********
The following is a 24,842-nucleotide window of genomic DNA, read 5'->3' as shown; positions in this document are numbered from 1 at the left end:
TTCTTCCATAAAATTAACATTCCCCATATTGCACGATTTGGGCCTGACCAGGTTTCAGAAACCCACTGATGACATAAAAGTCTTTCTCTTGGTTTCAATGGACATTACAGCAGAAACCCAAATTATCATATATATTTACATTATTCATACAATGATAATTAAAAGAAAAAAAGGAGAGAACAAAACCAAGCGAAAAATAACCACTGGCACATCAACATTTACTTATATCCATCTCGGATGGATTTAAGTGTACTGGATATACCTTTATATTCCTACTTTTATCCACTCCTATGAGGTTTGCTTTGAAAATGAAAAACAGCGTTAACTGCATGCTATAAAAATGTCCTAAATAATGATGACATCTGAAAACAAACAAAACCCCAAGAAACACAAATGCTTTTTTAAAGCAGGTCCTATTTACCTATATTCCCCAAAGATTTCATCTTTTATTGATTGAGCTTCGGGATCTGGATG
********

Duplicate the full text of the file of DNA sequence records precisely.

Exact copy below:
The following is a 24,842-nucleotide window of genomic DNA, read 5'->3' as shown; positions in this document are numbered from 1 at the left end:
TTCTTCCATAAAATTAACATTCCCCATATTGCACGATTTGGGCCTGACCAGGTTTCAGAAACCCACTGATGACATAAAAGTCTTTCTCTTGGTTTCAATGGACATTACAGCAGAAACCCAAATTATCATATATATTTACATTATTCATACAATGATAATTAAAAGAAAAAAAGGAGAGAACAAAACCAAGCGAAAAATAACCACTGGCACATCAACATTTACTTATATCCATCTCGGATGGATTTAAGTGTACTGGATATACCTTTATATTCCTACTTTTATCCACTCCTATGAGGTTTGCTTTGAAAATGAAAAACAGCGTTAACTGCATGCTATAAAAATGTCCTAAATAATGATGACATCTGAAAACAAACAAAACCCCAAGAAACACAAATGCTTTTTTAAAGCAGGTCCTATTTACCTATATTCCCCAAAGATTTCATCTTTTATTGATTGAGCTTCGGGATCTGGATG